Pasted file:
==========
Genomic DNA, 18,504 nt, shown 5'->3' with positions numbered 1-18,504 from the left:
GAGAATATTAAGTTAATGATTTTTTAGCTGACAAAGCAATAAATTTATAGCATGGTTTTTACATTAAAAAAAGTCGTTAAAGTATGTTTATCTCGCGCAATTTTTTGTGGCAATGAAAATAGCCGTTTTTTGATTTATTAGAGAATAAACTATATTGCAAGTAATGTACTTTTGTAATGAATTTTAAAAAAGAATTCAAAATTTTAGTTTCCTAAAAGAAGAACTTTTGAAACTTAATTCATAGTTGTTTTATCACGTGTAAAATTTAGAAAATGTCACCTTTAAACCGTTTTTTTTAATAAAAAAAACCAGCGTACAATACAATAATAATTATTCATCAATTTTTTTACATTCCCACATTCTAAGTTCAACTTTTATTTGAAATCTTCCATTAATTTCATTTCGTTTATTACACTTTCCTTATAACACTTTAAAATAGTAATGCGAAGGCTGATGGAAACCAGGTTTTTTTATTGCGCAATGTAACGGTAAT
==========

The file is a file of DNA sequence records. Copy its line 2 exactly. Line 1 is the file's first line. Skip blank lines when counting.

GAGAATATTAAGTTAATGATTTTTTAGCTGACAAAGCAATAAATTTATAGCATGGTTTTTACATTAAAAAAAGTCGTTAAAGTATGTTTATCTCGCGCAATTTTTTGTGGCAATGAAAATAGCCGTTTTTTGATTTATTAGAGAATAAACTATATTGCAAGTAATGTACTTTTGTAATGAATTTTAAAAAAGAATTCAAAATTTTAGTTTCCTAAAAGAAGAACTTTTGAAACTTAATTCATAGTTGTTTTATCACGTGTAAAATTTAGAAAATGTCACCTTTAAACCGTTTTTTTTAATAAAAAAAACCAGCGTACAATACAATAATAATTATTCATCAATTTTTTTACATTCCCACATTCTAAGTTCAACTTTTATTTGAAATCTTCCATTAATTTCATTTCGTTTATTACACTTTCCTTATAACACTTTAAAATAGTAATGCGAAGGCTGATGGAAACCAGGTTTTTTTATTGCGCAATGTAACGGTAAT